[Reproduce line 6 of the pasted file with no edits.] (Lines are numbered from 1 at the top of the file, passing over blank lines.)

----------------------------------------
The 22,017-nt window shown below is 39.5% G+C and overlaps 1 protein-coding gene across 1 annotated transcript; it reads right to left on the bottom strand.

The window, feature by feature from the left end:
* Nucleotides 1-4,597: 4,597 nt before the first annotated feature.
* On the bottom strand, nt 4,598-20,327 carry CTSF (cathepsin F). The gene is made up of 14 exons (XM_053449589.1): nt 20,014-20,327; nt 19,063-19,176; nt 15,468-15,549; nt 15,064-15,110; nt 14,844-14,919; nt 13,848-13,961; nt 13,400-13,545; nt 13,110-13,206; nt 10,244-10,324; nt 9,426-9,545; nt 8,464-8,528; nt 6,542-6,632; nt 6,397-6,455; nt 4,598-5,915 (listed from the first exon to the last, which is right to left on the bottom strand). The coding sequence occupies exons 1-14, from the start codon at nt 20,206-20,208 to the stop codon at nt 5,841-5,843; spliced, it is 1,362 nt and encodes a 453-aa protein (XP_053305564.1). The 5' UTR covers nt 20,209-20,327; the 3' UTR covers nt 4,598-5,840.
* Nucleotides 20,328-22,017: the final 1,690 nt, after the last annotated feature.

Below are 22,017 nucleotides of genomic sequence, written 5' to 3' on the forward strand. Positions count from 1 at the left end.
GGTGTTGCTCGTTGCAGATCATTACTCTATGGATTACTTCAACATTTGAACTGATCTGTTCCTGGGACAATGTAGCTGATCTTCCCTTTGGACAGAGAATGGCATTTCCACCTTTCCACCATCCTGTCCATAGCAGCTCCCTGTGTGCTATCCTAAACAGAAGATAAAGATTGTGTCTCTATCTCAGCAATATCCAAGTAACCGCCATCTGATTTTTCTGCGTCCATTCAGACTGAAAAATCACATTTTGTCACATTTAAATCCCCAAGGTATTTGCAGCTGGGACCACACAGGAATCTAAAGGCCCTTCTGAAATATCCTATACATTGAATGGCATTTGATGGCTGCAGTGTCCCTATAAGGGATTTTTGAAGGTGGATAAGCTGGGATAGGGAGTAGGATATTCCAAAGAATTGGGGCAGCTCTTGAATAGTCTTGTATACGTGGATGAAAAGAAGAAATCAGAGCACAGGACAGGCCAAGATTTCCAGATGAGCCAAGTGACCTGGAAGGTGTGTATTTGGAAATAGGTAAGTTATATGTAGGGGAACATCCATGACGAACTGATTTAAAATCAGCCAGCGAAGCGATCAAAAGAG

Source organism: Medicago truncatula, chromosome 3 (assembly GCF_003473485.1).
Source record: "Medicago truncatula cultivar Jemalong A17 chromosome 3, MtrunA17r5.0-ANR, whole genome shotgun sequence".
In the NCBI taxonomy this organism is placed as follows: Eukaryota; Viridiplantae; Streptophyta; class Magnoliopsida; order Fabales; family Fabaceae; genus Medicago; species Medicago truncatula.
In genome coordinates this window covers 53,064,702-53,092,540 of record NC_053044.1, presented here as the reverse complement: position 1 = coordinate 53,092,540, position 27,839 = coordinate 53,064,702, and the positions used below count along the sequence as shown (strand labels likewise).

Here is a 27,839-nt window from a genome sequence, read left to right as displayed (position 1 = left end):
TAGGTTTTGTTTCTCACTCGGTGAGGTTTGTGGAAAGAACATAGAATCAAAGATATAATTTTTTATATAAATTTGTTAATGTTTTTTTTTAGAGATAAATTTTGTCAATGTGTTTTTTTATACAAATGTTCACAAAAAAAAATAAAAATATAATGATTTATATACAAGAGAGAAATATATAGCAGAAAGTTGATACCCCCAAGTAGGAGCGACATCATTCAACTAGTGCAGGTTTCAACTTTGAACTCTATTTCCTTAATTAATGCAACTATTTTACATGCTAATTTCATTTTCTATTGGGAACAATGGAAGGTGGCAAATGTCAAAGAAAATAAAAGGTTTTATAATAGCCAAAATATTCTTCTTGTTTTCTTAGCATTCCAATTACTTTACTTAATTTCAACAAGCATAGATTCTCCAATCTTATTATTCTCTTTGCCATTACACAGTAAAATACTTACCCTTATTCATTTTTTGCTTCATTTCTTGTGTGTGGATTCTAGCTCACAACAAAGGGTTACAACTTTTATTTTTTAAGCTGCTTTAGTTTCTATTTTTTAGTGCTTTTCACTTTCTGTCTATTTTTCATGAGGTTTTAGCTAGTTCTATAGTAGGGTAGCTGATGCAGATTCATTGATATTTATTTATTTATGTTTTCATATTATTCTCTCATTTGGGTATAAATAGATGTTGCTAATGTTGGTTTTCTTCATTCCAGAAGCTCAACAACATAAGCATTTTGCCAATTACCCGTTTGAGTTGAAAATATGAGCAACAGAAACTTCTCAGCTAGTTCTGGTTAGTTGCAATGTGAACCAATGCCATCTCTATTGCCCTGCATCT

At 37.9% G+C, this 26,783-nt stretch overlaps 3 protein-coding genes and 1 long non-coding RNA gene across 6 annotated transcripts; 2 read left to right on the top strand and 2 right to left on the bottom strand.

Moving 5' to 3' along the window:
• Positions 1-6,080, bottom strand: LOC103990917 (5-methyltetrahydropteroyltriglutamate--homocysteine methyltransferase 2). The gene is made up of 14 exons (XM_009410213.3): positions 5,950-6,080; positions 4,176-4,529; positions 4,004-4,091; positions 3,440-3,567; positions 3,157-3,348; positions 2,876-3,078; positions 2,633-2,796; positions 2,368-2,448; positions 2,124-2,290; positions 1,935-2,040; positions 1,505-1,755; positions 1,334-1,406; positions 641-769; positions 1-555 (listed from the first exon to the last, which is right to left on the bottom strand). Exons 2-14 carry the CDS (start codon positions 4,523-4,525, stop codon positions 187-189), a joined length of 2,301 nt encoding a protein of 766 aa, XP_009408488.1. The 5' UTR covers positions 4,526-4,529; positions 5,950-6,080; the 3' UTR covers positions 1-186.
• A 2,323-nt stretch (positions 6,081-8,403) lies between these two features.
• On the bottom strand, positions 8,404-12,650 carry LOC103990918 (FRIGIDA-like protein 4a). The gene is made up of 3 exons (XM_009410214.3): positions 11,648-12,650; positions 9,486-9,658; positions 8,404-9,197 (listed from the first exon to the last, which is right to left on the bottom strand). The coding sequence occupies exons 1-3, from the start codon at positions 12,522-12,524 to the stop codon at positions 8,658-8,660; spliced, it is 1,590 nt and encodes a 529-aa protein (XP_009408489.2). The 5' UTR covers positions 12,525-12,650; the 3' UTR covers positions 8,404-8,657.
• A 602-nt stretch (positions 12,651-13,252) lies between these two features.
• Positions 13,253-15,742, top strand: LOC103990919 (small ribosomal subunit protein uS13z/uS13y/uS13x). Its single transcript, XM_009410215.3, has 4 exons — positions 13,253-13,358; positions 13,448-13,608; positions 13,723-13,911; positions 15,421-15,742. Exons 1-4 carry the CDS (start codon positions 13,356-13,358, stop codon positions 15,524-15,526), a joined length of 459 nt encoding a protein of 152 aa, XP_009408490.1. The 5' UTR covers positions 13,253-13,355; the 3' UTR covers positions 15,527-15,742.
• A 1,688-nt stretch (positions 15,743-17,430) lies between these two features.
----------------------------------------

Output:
Below are 22,017 nucleotides of genomic sequence, written 5' to 3' on the forward strand. Positions count from 1 at the left end.